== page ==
Vacation Tales to Tell: The Chicken Whisperer
My father-in-law has a 300 acre ranch in a little town in eastern Washington. On it, he raises a small herd of beef cattle (Limousins, for those into cattle breeds), cares for two older horses that the grandkids can ride, and trains his younger border collie with a herd of three sheep. He also raises chickens each year for their meat.
While we were visiting, it was time to butcher the Cornish crosses he'd tended. Chicken butchering takes a certain amount of team work. My father-in-law was designated executioner and initial plucker, my mother-in-law was the pin feather puller and carcass cleaner, while I ran cleaned birds up to the house where they were to soak for a bit before being bagged and frozen.
My oldest daughter was assigned the task of chicken catcher. Her job was to go into the coop and bring a bird out to my father-in-law. He prefers the chickens to be in a more relaxed state of mind and instructed my daughter on how to catch them without putting the targeted bird or its brethren into a panic. If you know chickens, you know they are frantic birds to begin with. No one wants to deal with a coop-full of freaked out fowl.
She'd snatch up the chicken and hold it against her, speaking softly and stroking it before handing it to her grandfather. The sedate bird met its fate with an almost serene and Zen-like demeanor. Though the blank expression on its beaky face could have been due to the fact its brain is smaller than a grape. But in any case, my daughter's manner of capture earned her the title of Chicken Whisperer.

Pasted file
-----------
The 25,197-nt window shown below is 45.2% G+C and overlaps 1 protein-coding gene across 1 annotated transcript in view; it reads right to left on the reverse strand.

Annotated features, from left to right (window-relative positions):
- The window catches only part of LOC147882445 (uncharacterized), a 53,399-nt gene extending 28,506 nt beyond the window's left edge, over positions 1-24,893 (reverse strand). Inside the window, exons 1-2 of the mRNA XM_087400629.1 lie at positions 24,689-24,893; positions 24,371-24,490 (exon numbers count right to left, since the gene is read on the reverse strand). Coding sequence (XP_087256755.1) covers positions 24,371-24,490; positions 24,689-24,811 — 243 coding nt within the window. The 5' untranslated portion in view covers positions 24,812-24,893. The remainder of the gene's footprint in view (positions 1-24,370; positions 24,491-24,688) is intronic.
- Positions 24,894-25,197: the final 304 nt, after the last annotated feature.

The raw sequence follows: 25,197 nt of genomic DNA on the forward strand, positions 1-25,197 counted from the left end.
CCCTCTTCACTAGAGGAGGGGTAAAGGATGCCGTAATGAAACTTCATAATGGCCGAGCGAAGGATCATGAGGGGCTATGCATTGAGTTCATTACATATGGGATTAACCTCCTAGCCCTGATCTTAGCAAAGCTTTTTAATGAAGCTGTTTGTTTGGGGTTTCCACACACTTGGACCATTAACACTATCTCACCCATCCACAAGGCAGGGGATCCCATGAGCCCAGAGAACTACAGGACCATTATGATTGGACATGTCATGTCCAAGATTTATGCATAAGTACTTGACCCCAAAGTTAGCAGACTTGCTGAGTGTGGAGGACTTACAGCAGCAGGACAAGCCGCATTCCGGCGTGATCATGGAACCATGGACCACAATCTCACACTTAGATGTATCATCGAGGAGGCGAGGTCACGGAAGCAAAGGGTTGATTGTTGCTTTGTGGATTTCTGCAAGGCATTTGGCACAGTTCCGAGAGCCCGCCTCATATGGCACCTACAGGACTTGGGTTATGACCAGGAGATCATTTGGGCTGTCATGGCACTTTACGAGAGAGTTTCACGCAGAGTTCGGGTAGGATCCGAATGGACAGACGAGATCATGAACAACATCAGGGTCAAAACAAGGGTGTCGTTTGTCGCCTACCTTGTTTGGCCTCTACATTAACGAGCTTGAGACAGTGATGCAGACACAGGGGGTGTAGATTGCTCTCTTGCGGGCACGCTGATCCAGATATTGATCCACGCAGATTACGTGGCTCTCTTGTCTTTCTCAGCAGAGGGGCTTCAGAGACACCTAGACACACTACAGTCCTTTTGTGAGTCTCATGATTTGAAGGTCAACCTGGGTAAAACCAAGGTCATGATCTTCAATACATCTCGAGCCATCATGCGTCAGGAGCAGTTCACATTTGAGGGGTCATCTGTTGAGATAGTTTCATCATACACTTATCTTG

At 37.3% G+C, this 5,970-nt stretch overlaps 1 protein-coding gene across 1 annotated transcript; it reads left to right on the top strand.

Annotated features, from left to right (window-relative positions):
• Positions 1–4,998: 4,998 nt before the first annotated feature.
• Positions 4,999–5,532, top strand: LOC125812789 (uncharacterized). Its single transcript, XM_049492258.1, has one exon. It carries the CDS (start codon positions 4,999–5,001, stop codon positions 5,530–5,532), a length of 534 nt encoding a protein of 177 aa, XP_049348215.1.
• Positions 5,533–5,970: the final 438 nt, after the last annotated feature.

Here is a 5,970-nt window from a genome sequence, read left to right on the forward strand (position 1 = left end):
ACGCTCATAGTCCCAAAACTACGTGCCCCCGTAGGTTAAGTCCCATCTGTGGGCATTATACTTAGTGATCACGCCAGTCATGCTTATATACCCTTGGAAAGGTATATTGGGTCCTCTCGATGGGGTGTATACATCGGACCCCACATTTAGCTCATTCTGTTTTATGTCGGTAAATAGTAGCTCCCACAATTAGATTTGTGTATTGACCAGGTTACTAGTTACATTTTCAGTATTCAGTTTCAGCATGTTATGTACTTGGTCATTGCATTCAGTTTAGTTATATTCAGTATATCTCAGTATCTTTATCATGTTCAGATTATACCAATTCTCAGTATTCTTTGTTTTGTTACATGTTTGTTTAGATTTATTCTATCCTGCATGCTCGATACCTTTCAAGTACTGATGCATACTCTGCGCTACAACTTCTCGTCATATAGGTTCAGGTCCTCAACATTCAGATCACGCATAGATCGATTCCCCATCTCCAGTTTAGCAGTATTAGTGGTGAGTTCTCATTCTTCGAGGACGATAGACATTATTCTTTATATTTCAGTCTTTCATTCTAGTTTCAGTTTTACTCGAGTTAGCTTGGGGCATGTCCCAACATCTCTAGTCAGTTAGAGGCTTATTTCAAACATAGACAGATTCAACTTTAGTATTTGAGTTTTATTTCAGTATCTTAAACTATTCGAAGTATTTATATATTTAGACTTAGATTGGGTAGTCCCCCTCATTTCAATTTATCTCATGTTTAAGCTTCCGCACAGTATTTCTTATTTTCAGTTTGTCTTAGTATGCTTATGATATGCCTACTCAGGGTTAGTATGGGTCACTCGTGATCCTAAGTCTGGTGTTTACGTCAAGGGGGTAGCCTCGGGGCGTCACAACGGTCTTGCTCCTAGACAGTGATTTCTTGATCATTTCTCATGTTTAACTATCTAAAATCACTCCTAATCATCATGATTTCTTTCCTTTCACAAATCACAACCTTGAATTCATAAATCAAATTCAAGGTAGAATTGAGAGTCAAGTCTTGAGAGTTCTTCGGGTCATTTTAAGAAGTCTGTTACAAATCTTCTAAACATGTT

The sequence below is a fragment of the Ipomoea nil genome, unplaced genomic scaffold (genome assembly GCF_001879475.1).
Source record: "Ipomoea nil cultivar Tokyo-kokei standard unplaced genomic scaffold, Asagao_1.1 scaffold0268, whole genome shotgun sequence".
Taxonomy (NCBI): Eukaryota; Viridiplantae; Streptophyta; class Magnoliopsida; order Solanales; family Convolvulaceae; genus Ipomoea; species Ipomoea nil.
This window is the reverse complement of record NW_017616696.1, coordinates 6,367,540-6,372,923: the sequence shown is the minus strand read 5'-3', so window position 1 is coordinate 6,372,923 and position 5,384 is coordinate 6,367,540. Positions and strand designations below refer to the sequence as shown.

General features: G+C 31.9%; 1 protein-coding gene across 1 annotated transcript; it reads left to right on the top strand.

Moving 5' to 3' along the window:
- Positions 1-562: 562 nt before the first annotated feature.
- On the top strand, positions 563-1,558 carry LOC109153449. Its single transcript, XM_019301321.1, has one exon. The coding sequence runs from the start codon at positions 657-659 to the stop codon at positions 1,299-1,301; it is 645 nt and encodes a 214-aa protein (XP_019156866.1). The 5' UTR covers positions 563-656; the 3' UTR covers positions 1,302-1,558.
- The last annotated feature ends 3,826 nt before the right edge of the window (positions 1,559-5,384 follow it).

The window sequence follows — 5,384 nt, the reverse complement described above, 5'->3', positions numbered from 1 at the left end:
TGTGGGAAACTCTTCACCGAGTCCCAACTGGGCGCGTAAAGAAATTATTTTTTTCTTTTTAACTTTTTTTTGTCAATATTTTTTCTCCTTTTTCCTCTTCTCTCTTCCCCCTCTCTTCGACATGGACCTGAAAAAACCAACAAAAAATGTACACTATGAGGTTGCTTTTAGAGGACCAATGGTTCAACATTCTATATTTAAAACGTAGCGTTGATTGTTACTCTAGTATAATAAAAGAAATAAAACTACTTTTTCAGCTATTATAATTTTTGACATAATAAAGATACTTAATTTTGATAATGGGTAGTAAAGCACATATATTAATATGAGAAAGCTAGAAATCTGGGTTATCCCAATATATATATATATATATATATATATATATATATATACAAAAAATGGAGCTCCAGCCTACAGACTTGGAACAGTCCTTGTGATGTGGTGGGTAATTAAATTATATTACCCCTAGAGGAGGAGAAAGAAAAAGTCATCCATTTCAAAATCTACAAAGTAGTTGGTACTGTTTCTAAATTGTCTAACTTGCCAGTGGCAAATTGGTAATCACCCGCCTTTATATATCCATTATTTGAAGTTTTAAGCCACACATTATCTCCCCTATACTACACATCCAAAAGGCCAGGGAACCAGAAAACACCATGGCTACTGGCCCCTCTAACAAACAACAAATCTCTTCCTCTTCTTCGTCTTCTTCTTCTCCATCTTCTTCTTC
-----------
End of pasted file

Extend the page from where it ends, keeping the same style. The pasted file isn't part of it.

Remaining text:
I was somewhat surprised that she was willing to be part of the butchering at all. She loves animals, and it breaks her heart to see any hurt. On the other hand, she has an analytical mind that often works out her fears, worries and confusions with the nearly voracious digestion of facts and data. She understands that food, particularly meat, doesn't arrive at the grocery store in a cellophane-wrapped package. And while I didn't want her completely grossed out by the butchering process, I felt it was important that she understand where her meals come from and why we have farms and ranches. During the process, I wondered if she would go vegetarian. Not that there's anything wrong with that. It's just that our family isn't and I'd have to make adjustments. So far, she's been willing to eat meat with as much enthusiasm as before.
I give her a lot of credit for her willingness to understand what it takes to put the food we enjoy on the table. And for making the last moments of the chickens' lives just a little more pleasant.
The Chicken Whisperer. Surely there's a Disney movie in that somewhere.